RFC 4033, DOI 10.17487/RFC4033, March 2005,
<https://www.rfc-editor.org/info/rfc4033>.
[RFC4271] Rekhter, Y., Ed., Li, T., Ed., and S. Hares, Ed., "A [RFC4271] Rekhter, Y., Ed., Li, T., Ed., and S. Hares, Ed., "A
Border Gateway Protocol 4 (BGP-4)", RFC 4271, Border Gateway Protocol 4 (BGP-4)", RFC 4271,
DOI 10.17487/RFC4271, January 2006, DOI 10.17487/RFC4271, January 2006,
<https://www.rfc-editor.org/info/rfc4271>. <https://www.rfc-editor.org/info/rfc4271>.
[RFC4732] Handley, M., Ed., Rescorla, E., Ed., and IAB, "Internet [RFC4732] Handley, M., Ed., Rescorla, E., Ed., and IAB, "Internet
Denial-of-Service Considerations", RFC 4732, Denial-of-Service Considerations", RFC 4732,
DOI 10.17487/RFC4732, December 2006, DOI 10.17487/RFC4732, December 2006,
<https://www.rfc-editor.org/info/rfc4732>. <https://www.rfc-editor.org/info/rfc4732>.
skipping to change at page 30, line 49 skipping to change at page 31, line 45
[RFC5246] Dierks, T. and E. Rescorla, "The Transport Layer Security [RFC5246] Dierks, T. and E. Rescorla, "The Transport Layer Security
(TLS) Protocol Version 1.2", RFC 5246, (TLS) Protocol Version 1.2", RFC 5246,
DOI 10.17487/RFC5246, August 2008, DOI 10.17487/RFC5246, August 2008,
<https://www.rfc-editor.org/info/rfc5246>. <https://www.rfc-editor.org/info/rfc5246>.
[RFC5389] Rosenberg, J., Mahy, R., Matthews, P., and D. Wing, [RFC5389] Rosenberg, J., Mahy, R., Matthews, P., and D. Wing,
"Session Traversal Utilities for NAT (STUN)", RFC 5389, "Session Traversal Utilities for NAT (STUN)", RFC 5389,
DOI 10.17487/RFC5389, October 2008, DOI 10.17487/RFC5389, October 2008,
<https://www.rfc-editor.org/info/rfc5389>. <https://www.rfc-editor.org/info/rfc5389>.
[RFC5780] MacDonald, D. and B. Lowekamp, "NAT Behavior Discovery
Using Session Traversal Utilities for NAT (STUN)",
RFC 5780, DOI 10.17487/RFC5780, May 2010,
<https://www.rfc-editor.org/info/rfc5780>.
[RFC6347] Rescorla, E. and N. Modadugu, "Datagram Transport Layer [RFC6347] Rescorla, E. and N. Modadugu, "Datagram Transport Layer
Security Version 1.2", RFC 6347, DOI 10.17487/RFC6347, Security Version 1.2", RFC 6347, DOI 10.17487/RFC6347,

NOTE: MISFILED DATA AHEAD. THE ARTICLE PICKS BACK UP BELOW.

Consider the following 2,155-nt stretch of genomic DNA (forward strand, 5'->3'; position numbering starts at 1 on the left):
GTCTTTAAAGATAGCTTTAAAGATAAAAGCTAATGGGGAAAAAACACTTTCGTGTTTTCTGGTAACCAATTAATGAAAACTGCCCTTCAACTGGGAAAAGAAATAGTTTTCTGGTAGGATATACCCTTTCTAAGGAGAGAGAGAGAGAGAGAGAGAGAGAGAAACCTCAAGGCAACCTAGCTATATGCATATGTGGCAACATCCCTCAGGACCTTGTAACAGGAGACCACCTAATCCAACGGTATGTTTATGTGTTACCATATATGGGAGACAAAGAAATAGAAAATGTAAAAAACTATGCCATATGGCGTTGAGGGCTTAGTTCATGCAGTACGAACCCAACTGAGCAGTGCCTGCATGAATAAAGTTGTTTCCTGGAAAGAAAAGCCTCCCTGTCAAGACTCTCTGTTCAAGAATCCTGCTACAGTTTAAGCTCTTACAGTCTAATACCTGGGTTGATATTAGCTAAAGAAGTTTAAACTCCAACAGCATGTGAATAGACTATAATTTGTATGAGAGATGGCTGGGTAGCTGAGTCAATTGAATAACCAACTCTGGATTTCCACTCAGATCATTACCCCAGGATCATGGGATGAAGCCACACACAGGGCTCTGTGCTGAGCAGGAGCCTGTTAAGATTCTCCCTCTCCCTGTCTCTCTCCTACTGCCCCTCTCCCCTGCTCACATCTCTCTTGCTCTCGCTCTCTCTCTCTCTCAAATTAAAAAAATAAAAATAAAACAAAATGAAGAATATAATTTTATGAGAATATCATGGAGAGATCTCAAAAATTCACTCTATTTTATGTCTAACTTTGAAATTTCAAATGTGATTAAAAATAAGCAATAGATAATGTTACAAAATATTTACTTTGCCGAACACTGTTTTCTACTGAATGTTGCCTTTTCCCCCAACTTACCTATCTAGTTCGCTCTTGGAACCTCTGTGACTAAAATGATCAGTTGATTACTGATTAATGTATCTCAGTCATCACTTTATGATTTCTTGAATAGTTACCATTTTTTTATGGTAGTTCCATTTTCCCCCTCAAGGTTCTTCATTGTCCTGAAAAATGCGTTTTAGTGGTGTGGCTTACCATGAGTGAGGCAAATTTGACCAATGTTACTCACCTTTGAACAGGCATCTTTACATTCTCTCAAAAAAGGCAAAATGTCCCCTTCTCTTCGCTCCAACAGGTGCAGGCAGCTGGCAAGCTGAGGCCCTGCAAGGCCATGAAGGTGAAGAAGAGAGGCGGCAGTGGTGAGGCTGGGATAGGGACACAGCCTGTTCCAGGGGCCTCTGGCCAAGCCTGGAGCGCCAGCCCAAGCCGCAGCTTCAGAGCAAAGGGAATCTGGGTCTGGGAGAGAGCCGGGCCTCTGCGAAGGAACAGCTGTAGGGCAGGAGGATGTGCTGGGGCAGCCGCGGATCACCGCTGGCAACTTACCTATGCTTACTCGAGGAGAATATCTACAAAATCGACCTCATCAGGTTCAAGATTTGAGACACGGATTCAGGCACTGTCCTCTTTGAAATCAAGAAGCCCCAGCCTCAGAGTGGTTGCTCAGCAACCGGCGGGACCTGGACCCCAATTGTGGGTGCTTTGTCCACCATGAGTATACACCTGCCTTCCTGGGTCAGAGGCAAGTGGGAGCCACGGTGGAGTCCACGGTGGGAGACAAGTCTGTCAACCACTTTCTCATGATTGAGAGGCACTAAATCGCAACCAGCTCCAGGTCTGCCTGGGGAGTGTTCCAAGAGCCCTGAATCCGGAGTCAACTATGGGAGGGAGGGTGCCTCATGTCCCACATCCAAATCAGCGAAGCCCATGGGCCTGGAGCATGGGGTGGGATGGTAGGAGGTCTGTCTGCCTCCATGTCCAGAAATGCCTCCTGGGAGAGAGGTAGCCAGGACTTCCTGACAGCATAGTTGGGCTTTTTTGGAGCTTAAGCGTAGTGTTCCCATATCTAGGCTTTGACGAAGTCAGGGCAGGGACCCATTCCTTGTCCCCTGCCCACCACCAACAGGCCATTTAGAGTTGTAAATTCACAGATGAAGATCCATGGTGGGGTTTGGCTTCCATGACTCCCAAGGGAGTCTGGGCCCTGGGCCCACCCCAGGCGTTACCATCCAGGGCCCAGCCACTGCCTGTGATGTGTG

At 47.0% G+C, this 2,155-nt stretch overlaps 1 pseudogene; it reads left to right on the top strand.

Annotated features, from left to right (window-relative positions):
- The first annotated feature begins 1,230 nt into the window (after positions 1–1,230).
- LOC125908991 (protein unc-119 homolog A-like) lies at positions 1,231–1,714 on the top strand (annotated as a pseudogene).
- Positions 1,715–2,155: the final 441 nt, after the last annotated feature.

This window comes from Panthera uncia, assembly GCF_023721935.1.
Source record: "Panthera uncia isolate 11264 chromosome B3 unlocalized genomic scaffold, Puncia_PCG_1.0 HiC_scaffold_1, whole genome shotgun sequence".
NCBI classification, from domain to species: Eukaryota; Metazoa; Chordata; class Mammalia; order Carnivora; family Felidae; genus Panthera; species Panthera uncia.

January 2012, <https://www.rfc-editor.org/info/rfc6347>. January 2012, <https://www.rfc-editor.org/info/rfc6347>.
[RFC6763] Cheshire, S. and M. Krochmal, "DNS-Based Service [RFC6763] Cheshire, S. and M. Krochmal, "DNS-Based Service
Discovery", RFC 6763, DOI 10.17487/RFC6763, February 2013, Discovery", RFC 6763, DOI 10.17487/RFC6763, February 2013,
<https://www.rfc-editor.org/info/rfc6763>. <https://www.rfc-editor.org/info/rfc6763>.
[RFC6887] Wing, D., Ed., Cheshire, S., Boucadair, M., Penno, R., and
P. Selkirk, "Port Control Protocol (PCP)", RFC 6887,
DOI 10.17487/RFC6887, April 2013,
<https://www.rfc-editor.org/info/rfc6887>.
[RFC7092] Kaplan, H. and V. Pascual, "A Taxonomy of Session [RFC7092] Kaplan, H. and V. Pascual, "A Taxonomy of Session
Initiation Protocol (SIP) Back-to-Back User Agents", Initiation Protocol (SIP) Back-to-Back User Agents",
RFC 7092, DOI 10.17487/RFC7092, December 2013, RFC 7092, DOI 10.17487/RFC7092, December 2013,
<https://www.rfc-editor.org/info/rfc7092>. <https://www.rfc-editor.org/info/rfc7092>.
[RFC7094] McPherson, D., Oran, D., Thaler, D., and E. Osterweil, [RFC7094] McPherson, D., Oran, D., Thaler, D., and E. Osterweil,
"Architectural Considerations of IP Anycast", RFC 7094, "Architectural Considerations of IP Anycast", RFC 7094,
DOI 10.17487/RFC7094, January 2014, DOI 10.17487/RFC7094, January 2014,
<https://www.rfc-editor.org/info/rfc7094>. <https://www.rfc-editor.org/info/rfc7094>.
[RFC7350] Petit-Huguenin, M. and G. Salgueiro, "Datagram Transport
Layer Security (DTLS) as Transport for Session Traversal
Utilities for NAT (STUN)", RFC 7350, DOI 10.17487/RFC7350,
August 2014, <https://www.rfc-editor.org/info/rfc7350>.
[RFC8085] Eggert, L., Fairhurst, G., and G. Shepherd, "UDP Usage [RFC8085] Eggert, L., Fairhurst, G., and G. Shepherd, "UDP Usage
Guidelines", BCP 145, RFC 8085, DOI 10.17487/RFC8085, Guidelines", BCP 145, RFC 8085, DOI 10.17487/RFC8085,
March 2017, <https://www.rfc-editor.org/info/rfc8085>. March 2017, <https://www.rfc-editor.org/info/rfc8085>.
Authors' Addresses Authors' Addresses
Andrew Mortensen Andrew Mortensen
Arbor Networks Arbor Networks
2727 S. State St 2727 S. State St
Ann Arbor, MI 48104 Ann Arbor, MI 48104
skipping to change at page 31, line 38 skipping to change at page 33, line 4
Ann Arbor, MI 48104 Ann Arbor, MI 48104
United States United States
EMail: amortensen@arbor.net EMail: amortensen@arbor.net
Flemming Andreasen Flemming Andreasen
Cisco Cisco
United States United States
EMail: fandreas@cisco.com EMail: fandreas@cisco.com
Tirumaleswar Reddy Tirumaleswar Reddy
McAfee, Inc. McAfee, Inc.
Embassy Golf Link Business Park Embassy Golf Link Business Park
Bangalore, Karnataka 560071 Bangalore, Karnataka 560071
India India
EMail: tireddy@cisco.com EMail: kondtir@gmail.com
Christopher Gray
Nik Teague
Verisign
United States United States
EMail: Christopher_Gray3@cable.comcast.com EMail: nteague@verisign.com
Rich Compton Rich Compton
Charter Charter
EMail: Rich.Compton@charter.com EMail: Rich.Compton@charter.com
Nik Teague Christopher Gray
Verisign
United States United States
EMail: nteague@verisign.com EMail: Christopher_Gray3@cable.comcast.com